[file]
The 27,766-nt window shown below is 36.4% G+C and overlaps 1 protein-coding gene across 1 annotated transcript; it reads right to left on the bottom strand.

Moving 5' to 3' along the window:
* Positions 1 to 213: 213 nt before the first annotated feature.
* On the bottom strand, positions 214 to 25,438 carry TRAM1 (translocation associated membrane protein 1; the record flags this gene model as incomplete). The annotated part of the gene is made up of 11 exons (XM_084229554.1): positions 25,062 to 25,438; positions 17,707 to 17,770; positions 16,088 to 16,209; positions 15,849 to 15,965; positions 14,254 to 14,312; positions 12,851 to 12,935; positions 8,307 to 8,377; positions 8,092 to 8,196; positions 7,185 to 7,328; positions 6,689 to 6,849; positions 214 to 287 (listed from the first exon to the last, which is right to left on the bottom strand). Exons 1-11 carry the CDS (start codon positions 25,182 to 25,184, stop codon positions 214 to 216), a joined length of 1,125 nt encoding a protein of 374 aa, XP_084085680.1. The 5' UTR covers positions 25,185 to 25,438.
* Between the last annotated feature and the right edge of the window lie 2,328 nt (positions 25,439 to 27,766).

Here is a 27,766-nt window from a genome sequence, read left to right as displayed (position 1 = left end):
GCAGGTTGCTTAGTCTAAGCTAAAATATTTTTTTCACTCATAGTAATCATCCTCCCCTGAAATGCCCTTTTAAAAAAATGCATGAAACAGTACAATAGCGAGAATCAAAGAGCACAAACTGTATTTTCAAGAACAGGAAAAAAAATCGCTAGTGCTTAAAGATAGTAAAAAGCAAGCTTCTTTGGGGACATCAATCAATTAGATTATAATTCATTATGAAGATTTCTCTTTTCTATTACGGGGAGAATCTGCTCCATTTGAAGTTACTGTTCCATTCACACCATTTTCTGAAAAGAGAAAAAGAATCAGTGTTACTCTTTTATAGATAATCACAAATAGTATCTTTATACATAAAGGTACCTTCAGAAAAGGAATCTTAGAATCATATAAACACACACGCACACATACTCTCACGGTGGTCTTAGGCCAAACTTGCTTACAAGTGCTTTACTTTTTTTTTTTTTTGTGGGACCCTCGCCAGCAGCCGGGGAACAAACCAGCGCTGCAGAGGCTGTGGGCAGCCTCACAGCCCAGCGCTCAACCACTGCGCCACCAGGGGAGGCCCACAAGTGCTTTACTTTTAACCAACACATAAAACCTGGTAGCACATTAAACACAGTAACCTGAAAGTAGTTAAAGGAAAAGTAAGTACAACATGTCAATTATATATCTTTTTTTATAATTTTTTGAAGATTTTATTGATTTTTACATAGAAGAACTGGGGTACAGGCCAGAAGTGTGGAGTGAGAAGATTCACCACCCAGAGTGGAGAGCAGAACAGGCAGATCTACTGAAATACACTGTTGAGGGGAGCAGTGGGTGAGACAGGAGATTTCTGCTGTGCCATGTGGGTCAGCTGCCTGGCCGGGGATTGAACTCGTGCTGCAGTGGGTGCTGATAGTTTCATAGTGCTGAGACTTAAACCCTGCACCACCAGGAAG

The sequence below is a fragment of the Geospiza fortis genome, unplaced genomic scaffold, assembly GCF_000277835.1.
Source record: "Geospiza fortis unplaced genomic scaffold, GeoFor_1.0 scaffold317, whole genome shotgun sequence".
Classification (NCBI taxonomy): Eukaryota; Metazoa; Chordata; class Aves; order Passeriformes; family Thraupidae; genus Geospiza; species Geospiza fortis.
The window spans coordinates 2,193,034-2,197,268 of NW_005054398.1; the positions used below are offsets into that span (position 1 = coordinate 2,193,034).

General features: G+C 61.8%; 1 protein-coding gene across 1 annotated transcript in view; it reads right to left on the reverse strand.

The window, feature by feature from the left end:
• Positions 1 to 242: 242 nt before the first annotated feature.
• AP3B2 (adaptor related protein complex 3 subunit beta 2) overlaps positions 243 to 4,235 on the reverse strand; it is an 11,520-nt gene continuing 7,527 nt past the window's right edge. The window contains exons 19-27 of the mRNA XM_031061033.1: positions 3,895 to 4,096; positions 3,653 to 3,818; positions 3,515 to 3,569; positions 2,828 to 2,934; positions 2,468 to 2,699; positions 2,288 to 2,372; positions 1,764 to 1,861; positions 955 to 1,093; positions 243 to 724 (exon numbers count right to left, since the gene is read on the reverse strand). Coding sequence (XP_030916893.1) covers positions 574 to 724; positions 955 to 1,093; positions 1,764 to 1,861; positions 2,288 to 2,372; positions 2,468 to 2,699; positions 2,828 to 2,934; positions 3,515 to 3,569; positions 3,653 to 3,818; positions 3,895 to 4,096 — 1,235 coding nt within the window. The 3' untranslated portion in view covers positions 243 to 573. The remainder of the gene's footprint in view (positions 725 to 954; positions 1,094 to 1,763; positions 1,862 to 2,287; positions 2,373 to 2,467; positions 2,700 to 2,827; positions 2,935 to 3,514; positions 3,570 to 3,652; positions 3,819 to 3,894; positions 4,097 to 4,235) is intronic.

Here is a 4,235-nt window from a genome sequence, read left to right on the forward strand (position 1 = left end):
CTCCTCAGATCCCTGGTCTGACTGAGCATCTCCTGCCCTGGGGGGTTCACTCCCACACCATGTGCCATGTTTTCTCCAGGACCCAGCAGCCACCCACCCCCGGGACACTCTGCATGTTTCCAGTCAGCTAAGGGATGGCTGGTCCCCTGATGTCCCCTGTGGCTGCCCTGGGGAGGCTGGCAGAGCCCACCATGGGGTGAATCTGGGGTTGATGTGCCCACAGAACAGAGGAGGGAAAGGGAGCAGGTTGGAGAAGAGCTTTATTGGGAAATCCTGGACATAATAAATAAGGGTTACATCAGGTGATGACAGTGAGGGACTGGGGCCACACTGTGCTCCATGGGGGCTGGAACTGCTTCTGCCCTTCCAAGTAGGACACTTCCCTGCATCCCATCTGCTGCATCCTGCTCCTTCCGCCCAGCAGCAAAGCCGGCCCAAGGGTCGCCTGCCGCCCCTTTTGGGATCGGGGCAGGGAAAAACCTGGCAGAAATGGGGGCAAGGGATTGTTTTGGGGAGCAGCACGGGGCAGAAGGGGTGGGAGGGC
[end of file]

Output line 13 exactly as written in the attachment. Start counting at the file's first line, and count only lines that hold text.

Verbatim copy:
The window, feature by feature from the left end: